Rachel Birkedal is concluding her year of service in Mexico through the ELCA’s Young Adults in Global Mission program. In this recent entry from her blog, “To Love One Another,” she writes about what the experience has meant to her. To learn how to sponsor a participant, see www.ELCA.org/YAGMsupport or contact firstname.lastname@example.org.
One of my favorite words in Spanish is the verb “convivir” or “convivencia.”
vivir: to live
In other words, it means to: live with, live together with, live in company with, spend time with. Related words are “convivencia” and “convivio.” A “convivio” is a get-together, party or time of fellowship.
But there is something about the word in Spanish that is special to me. One of the things that I love about learning a new language is it allows you to see certain words in a new way. That is what the Spanish language and the Mexican people have done to me with “convivir.” What does it mean to “convivir” or spend time in fellowship with someone? For me in its most positive sense it means being present with one another. As you live with each other and spend time together, you learn about each other’s hopes, fears, dreams and struggles, but you also begin to share common hopes, fears, dreams and struggles.
This year I have heard this word a lot:
“Hay un convivio en la escuela si quieres venir.” (There is a school party/meal/get-together if you would like to come.)
My host sisters often say that it is going to be hard to see me leave because: “Has convivido mucho con nosotros.” (You have spent a lot of time with us.)
Saying goodbye to my host brother he told me “Gracias por la convivencia.” (Thank you for your fellowship.) That is something we just don’t say in English!
As a side note: Food is often an important part of “convivencia.” Around the dinner table or at fiestas with food is where I have had the chance to “convivir” most with my family. I have also heard my boss say that it is sad when coworkers can’t be present during the lunchtime and that is an important part of our work place. When someone passes away there is a belief that the family member stays in the home for nine days. During this time the family invites friends and family to accompany them in prayers services. Following the prayer service food is offered to all those in attendance, but food is also placed on the home altar. When I asked about this I was told that in offering the food at the altar and then partaking in the food you are still “conviviendo” with the deceased. The same tradition takes place for Day of the Dead. For me this is very beautiful.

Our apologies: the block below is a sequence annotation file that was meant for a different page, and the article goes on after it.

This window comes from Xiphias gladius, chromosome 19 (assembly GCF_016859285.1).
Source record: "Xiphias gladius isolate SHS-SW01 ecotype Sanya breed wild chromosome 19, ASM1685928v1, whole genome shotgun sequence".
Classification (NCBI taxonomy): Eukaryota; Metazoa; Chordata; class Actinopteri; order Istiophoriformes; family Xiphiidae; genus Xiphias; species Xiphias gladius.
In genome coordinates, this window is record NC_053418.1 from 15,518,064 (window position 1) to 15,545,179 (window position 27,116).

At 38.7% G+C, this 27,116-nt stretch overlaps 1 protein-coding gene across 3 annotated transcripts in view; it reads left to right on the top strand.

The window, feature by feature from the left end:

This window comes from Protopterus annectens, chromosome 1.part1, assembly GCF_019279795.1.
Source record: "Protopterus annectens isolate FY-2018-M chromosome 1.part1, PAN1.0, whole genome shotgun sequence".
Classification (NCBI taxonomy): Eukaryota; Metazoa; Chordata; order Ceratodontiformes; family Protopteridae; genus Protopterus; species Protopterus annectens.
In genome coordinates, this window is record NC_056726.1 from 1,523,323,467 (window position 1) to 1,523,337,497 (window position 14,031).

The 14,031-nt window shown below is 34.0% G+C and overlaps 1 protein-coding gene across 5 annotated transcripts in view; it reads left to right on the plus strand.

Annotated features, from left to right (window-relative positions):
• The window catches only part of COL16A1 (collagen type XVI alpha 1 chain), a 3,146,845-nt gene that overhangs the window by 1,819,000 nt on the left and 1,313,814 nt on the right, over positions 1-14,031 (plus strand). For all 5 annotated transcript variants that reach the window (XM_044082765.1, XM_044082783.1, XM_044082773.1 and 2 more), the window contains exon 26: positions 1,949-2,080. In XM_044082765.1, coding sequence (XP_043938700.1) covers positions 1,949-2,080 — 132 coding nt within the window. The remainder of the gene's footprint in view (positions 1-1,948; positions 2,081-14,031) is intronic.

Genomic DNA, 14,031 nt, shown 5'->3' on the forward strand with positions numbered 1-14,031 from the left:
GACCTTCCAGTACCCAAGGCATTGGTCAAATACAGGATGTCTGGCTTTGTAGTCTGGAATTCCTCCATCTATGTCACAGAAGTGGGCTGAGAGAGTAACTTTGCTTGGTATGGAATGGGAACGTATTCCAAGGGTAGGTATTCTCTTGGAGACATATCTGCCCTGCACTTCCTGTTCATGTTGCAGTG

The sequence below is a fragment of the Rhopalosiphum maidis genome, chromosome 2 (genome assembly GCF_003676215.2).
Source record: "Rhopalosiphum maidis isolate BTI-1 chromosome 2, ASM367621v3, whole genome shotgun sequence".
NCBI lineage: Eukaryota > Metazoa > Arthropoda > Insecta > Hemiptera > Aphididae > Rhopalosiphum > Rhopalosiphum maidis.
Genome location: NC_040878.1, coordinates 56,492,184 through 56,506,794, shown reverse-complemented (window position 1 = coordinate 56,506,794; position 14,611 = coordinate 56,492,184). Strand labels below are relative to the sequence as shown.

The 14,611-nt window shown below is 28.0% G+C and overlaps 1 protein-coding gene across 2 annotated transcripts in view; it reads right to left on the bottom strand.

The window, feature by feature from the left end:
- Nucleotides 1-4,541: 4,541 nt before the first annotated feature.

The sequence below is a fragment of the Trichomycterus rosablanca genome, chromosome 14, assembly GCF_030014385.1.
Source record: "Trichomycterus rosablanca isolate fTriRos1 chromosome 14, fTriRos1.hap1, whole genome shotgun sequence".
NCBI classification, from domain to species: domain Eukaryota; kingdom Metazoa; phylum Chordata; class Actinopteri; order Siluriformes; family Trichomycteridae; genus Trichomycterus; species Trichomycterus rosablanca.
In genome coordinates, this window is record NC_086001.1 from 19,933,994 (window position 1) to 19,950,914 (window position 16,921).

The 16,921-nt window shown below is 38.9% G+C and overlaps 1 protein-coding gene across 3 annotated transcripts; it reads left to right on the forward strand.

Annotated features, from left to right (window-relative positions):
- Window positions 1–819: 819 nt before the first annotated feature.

Another word that is very close is “acompañar” or to accompany. Young Adults in Global Mission of the ELCA (Evangelical Lutheran Church in America) has accompaniment as its model of mission. “Walking and working together, we seek to accompany our companions. (For more explanation: www.ELCA.org/en/Our-Work/Global-Church/Global-Mission.)
Sometimes in my house the following conversation has taken place: “Quieres ir con nosotros?” (Would you like to go with us?) And another interrupts and says: “Se dice, quieres venir a acompañar nos.” (You should say, would you like toaccompany us.) In this case it is for the sake of politeness – but how do we go from just “going with someone” and move to “accompanying” them or “going with them in companionship?” In my case it has meant purposely learning from the host community as much as possible but also trying to understand and decipher the structures of power that surround our relationships and our cultures. It has meant “living with them” and crying together in times of sadness, laughing together in times of joy and all the stuff in-between.
The hard part is that my host community has put so much energy into “conviviendo” with me and I with them – and now it’s time to leave. Sometimes that just seems unfair, but I guess what makes it fair is if the relationships built and lessons learned were not in vain (which I know they were not) but continue (which I pray they will). So many wonderful people have accompanied me here in Mexico, and I will forever be changed and forever thankful for our “convivencia.”
And now I am thankful for the time that I will be able to spend in “convivencia” with my family back home. Both are very important and for everything there is a season.